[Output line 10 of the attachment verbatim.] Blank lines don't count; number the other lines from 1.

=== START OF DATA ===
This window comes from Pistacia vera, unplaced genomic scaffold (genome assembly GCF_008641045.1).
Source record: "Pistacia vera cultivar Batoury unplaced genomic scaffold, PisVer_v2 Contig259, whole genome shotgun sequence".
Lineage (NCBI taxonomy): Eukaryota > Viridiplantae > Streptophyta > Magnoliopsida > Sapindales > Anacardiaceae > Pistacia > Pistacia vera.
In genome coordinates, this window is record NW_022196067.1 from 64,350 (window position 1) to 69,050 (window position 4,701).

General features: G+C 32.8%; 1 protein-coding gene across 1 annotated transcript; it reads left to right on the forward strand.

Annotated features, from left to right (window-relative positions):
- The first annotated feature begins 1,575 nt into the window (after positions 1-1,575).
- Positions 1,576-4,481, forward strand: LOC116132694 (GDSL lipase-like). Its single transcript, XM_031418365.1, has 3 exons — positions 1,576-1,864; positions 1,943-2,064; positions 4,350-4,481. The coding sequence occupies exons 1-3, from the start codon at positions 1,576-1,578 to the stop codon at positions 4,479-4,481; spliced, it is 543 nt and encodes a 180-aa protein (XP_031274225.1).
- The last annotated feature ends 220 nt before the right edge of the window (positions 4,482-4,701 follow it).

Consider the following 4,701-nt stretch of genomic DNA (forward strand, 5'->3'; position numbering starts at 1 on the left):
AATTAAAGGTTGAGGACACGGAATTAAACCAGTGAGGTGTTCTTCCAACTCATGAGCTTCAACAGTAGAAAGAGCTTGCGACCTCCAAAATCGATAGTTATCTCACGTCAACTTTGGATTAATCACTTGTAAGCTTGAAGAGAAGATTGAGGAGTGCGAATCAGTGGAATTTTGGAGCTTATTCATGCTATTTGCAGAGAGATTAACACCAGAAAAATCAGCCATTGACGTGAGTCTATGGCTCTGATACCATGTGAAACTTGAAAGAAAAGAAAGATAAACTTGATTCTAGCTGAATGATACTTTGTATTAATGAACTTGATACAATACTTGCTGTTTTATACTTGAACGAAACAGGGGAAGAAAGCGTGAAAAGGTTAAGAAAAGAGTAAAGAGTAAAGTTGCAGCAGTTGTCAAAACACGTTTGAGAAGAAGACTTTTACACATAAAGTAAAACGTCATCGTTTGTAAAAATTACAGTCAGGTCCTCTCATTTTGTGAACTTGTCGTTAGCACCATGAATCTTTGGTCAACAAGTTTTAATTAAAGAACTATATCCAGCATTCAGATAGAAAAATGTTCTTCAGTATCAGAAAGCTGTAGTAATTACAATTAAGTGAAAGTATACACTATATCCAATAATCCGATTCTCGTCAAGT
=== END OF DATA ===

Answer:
Consider the following 4,701-nt stretch of genomic DNA (forward strand, 5'->3'; position numbering starts at 1 on the left):